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Chennai is a city in Tamil Nadu ,India.These are all the foods that I mostly end up eating on my trip to Chennai.A day starts with a hot cup of Filter Coffee and a sumptuous breakfast of mini idly sambar with ghee (don't worry ,its only once in a while :) ).Since summer in Chennai is unbearable,we either find a coconut vendor or a butter milk vendor or a musk melon/water melon vendors in every nook and corner of the city to save us from the heat(Musk melon is my most favorite).And a trip to Chennai wouldn't be complete without gorging on a box full of my favorite sweets Jangri.
Seasonal libations from around the world feature common spices like cinnamon, cloves, allspice, vanilla and orange peel. Cafe de Olla from Mexico, Bombardino from Italy, Wassail from England, Glogg from Sweden an Coquito from Puerto Rico. Drink up and Happy Holidays!
I created this Scandinavian Rosettes recipe for the Global Cuisine challenge.
If you’ve never had rosettes before, they’re basically tiny funnel cakes.
And they’re delicious.
Rosettes hold a super special place in my heart because they are my one and only memory of my great-grandmother. It’s almost a hazy dream-like memory, but I can still vividly remember being at her house when I was visiting as a little girl. She stood in her small town Wisconsin kitchen making these cookies for us when we came to visit. The way the branding iron looking contraption fries the dough was so fascinating to watch.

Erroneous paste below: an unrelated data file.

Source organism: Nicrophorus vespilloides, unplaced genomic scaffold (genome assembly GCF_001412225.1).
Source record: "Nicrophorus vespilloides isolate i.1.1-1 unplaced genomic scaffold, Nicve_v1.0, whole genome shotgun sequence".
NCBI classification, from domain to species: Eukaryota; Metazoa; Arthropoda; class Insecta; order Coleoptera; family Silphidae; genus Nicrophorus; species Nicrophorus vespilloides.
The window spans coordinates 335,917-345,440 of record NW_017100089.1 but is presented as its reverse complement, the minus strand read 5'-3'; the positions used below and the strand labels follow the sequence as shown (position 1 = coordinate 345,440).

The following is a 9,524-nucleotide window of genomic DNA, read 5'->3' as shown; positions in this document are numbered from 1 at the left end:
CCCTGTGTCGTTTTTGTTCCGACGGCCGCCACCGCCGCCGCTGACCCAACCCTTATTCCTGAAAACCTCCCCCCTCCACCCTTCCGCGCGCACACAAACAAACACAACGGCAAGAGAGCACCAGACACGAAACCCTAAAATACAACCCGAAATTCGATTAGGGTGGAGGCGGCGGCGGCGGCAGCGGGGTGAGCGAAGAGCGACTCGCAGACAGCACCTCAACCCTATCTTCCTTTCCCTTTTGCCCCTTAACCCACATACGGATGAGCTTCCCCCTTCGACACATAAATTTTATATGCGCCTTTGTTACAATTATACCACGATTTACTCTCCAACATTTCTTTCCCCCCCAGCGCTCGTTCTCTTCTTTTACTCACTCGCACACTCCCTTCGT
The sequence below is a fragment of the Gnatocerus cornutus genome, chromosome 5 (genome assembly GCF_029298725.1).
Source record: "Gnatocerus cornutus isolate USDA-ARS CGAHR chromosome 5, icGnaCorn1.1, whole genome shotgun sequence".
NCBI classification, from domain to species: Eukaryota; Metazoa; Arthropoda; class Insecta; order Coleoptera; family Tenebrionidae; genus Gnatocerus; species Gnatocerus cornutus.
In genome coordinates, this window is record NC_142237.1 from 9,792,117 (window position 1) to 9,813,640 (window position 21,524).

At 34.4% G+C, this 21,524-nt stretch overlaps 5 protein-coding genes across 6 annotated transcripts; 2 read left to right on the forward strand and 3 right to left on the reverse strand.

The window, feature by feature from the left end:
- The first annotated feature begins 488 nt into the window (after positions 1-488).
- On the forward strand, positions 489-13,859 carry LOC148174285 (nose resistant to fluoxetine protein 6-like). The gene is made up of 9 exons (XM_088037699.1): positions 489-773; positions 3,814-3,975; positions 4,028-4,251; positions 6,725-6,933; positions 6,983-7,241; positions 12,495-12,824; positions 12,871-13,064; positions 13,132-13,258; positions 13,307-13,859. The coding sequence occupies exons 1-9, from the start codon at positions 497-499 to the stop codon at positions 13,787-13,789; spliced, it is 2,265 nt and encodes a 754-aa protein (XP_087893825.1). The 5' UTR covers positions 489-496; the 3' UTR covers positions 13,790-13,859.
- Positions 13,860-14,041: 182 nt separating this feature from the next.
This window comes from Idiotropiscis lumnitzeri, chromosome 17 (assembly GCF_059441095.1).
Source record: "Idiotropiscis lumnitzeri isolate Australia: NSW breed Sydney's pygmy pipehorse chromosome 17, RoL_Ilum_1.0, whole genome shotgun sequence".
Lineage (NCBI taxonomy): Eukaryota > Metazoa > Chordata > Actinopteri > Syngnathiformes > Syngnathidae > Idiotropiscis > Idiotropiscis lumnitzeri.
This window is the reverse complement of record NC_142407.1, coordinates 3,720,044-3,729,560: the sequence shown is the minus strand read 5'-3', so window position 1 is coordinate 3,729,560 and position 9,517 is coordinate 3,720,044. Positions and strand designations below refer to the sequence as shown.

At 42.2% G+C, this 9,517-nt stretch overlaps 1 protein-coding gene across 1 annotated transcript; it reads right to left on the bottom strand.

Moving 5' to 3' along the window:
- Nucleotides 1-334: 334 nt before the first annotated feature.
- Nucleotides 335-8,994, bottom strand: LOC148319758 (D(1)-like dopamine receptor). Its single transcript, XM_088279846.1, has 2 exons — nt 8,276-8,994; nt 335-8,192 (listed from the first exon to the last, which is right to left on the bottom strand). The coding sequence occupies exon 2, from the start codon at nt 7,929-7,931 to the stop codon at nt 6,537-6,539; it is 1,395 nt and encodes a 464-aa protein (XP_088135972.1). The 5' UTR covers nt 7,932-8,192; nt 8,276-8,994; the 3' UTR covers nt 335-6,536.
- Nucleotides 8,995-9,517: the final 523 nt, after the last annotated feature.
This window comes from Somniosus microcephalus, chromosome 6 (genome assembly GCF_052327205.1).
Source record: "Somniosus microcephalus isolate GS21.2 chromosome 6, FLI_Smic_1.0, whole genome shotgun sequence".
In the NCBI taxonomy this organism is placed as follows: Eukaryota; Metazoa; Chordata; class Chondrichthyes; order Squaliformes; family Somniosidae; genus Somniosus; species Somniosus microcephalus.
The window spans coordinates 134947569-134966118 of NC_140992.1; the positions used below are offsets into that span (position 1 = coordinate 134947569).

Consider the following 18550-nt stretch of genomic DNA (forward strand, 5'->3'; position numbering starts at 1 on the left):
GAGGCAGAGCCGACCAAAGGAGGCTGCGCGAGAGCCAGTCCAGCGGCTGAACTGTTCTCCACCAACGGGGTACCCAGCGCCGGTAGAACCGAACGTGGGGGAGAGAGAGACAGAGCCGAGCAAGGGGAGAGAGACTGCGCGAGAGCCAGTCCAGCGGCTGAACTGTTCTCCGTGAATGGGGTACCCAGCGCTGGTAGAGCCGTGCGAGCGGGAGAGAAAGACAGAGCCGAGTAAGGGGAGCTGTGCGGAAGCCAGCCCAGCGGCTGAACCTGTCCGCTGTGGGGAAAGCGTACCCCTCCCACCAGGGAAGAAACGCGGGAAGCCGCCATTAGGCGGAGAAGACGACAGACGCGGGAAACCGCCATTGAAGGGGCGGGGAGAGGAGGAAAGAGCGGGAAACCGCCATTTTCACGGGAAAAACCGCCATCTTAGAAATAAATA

I can also remember a weird zip line contraption that can fly you around the backyard at super fast speeds, and falling down a hill for what seemed like an hour.
That part I know was a dream.
But the rosettes. They were real.
Global Cuisine: "Full English", "English Breakfast", "Fry Up"—whatever you decide to call it, this is a classic UK dish. People take it so seriously that it can become a controversial issue if one uses the wrong type of potato, tomato, or puts the beans in the wrong place. Keeping me warm and full all day, this is my favorite thing to indulge in when traveling in England.
GLOBAL CUISINE - Simple ingredients, easy recipe, nutritious dish.
Steamed Fish Cantonese Style (Mom’s Recipe)
1-2 lbs whole fish (fresh or flash-frozen)
2 stalks scallions (cut into 4-5 inches long)
2 stalks scallions (thinly sliced)
2 inches fresh ginger (peeled and sliced)
3 Tbsp soy sauce
1 Tbsp sugar
3 Tbsp vegetable oil
1) Prepare the fish. Pat dry cleaned and descaled fish. Optional and not necessary: Season fish gills with white pepper and rub outside of fish with corn starch.
2) Line a heat proof plate with scallions that were cut into 4-5 inches long. Place fish over scallions. Place ginger over fish.
3) Prepare the steamer. Use a wok or a large pot with lid. Fill pot with 1 inch of water. Place a steaming rack inside pot. Bring water to a boil.
4) Carefully place plate with fish on steaming rack and cover pot with lid. Steam fish for 10 min or until cooked through. Cooking time will vary slightly based on size and thickness of fish. Fish is done when knife cuts through easily. Add additional cooking time at 2 minute increments if necessary. Do not overcook or fish will become chewy.
5) While fish is steaming, heat up soy sauce with sugar until soy sauce is warmed and sugar melted. Set aside. Heat up vegetable oil and set aside.
6) When fish is done steaming, remove plate from pot and drain any excess water from plate. Remove ginger. Place remaining thinly sliced scallions over fish. Drizzle warmed oil over fish. Drizzle warmed sweet soy sauce along sides of fish. Serve immediately.